Edit 1

key term: android_tensorflow_kernels_no_rtti_lite_runtime

location:  ~/tensorflow/tensorflow/core/kernels/BUILD

comment instructions: There should only be one occurrence of the term; comment out the target where it occurs.


Edit 2

key term: ios_tensorflow_test_lib

location: ~/tensorflow/tensorflow/core/BUILD

comment instructions: There should only be one occurrence of the term; comment out the target where it occurs.


Edit 3

key terms: if_mobile, if_android

location: ~/tensorflow/tensorflow/contrib/session_bundle/BUILD

comment instructions: Search for if_mobile or if_android and you should find 5 occurrences.  For the first occurrence, inside load, you don’t need to comment anything out.


For the other 4 occurrences, you’ll need to comment out the if_mobile, if_android, and if_ios conditions as shown below.


9. Install Anaconda

If you haven’t already, install anaconda by following these directions. It helps to do this before configuring the Bazel build because anaconda has all the packages that Tensorflow needs to compile.

10. Configure the build

To configure the Bazel build, go to the root of your tensorflow directory (the code below assumes it is in the home directory) and run the configure file.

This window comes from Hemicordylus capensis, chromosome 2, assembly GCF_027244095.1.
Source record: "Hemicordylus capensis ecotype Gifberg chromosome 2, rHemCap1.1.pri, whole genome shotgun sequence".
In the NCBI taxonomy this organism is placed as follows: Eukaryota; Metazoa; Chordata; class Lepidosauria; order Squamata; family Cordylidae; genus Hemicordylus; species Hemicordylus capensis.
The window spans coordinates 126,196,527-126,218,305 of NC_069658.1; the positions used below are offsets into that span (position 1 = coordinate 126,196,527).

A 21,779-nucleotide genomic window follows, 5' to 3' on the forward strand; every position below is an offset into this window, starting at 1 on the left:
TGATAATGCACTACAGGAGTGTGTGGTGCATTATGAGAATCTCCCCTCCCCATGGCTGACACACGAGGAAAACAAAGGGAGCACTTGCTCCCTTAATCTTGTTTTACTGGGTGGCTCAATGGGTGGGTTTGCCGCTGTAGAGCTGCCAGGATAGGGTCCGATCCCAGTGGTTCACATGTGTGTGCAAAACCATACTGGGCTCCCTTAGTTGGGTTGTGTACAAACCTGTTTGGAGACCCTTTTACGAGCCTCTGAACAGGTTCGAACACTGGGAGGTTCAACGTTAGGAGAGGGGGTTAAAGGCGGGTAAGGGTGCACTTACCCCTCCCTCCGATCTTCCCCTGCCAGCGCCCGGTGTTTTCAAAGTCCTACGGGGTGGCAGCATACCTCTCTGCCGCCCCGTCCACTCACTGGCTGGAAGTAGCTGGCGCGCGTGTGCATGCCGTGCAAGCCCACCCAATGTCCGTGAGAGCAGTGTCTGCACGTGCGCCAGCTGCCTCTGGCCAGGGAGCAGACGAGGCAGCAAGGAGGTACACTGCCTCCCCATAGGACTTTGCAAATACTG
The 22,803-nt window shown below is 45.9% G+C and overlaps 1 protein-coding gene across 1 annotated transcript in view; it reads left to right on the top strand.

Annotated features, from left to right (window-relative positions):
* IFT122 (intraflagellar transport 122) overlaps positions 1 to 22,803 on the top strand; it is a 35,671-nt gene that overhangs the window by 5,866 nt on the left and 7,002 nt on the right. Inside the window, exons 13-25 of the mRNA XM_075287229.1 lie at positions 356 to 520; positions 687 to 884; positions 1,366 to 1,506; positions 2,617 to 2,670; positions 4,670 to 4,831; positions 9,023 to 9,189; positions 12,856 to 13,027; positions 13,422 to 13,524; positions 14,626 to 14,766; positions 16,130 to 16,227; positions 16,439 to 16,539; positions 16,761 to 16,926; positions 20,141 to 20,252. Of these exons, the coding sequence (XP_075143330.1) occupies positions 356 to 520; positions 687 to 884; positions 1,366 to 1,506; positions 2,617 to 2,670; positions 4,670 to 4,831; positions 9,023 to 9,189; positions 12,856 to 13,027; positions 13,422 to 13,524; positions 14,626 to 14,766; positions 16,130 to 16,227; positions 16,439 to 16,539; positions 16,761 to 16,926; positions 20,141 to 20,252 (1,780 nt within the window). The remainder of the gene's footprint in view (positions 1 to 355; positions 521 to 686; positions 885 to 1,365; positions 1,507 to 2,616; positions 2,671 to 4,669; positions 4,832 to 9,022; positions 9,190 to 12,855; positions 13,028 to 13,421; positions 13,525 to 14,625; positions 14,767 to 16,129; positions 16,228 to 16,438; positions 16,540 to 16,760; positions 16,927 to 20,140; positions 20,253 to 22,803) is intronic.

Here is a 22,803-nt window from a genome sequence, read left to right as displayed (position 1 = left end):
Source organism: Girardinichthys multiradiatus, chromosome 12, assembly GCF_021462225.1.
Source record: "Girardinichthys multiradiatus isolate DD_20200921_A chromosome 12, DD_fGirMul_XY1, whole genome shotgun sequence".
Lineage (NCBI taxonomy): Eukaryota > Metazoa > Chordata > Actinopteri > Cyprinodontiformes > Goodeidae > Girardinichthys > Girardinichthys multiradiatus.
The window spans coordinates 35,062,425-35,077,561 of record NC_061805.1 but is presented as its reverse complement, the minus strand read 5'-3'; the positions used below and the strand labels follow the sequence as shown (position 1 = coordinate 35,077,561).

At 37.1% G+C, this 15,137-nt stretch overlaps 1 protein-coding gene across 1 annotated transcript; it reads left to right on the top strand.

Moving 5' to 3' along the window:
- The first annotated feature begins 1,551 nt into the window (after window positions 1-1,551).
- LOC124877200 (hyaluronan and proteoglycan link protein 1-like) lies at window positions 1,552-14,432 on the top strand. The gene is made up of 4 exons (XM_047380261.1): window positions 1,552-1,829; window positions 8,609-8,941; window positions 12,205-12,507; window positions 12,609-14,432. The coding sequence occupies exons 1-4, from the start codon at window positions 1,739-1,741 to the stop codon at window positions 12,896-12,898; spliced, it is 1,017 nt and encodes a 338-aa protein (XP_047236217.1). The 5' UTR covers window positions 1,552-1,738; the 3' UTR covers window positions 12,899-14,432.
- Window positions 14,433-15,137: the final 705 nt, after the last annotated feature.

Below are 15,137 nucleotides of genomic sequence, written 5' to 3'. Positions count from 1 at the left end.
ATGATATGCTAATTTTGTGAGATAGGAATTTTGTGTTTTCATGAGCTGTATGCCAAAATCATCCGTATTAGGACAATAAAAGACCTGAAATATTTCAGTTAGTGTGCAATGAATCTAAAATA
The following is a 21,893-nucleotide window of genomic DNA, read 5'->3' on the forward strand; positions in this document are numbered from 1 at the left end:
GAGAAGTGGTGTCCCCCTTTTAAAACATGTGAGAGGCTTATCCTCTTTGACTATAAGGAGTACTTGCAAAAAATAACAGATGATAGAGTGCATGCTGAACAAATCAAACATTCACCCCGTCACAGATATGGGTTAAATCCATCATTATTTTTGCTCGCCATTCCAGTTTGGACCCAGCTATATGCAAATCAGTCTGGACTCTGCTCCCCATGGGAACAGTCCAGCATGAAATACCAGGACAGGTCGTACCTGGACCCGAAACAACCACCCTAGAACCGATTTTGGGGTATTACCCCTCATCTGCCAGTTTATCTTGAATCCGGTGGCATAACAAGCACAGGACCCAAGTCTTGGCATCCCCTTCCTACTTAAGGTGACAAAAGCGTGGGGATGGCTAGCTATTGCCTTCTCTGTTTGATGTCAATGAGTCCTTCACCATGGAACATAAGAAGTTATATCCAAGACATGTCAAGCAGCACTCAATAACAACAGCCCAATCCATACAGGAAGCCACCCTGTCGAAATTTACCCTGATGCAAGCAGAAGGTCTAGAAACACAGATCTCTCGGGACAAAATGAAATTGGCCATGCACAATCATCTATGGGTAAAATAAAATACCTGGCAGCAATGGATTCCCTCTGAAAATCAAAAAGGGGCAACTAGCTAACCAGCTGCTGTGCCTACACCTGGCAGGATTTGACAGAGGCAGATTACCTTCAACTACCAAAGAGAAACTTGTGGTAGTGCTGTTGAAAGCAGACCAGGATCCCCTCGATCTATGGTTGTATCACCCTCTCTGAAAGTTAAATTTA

$ cd ~/tensorflow
$ ./configure

Then make sure to accept the GPU installation and you can get away with accepting the defaults for the rest.

10. Compile Tensorflow with Bazel

To build Tensorflow from source, use these  Tensorflow instructions which are repeated here.

$ bazel build -c opt --config=cuda //tensorflow/tools/pip_package:build_pip_package
$ bazel-bin/tensorflow/tools/pip_package/build_pip_package /tmp/tensorflow_pkg

11. Set up conda environment to install tensorflow

The name of the conda environment will be “tensorflow.” Install all anaconda packages (so you can use stuff like jupyter notebook right away).

 $ conda create --name tensorflow anaconda 

UPDATE: If attempting to install in a conda environment, make sure not to specify the python version (e.g. python=2.7). For some reason, when you install the Tensorflow pip package, all your numpy packages will break (even outside the environment!), and you’ll have to reinstall anaconda.

12. Install Tensorflow

First, activate the environment that Tensorflow will be installed in, then install Tensorflow.

$ source activate tensorflow
$ sudo pip install /tmp/tensorflow_pkg/tensorflow-0.10.0rc0-py2-none-any.whl

You’re all done! Hopefully everything worked and you can get back to training models. Thanks for reading!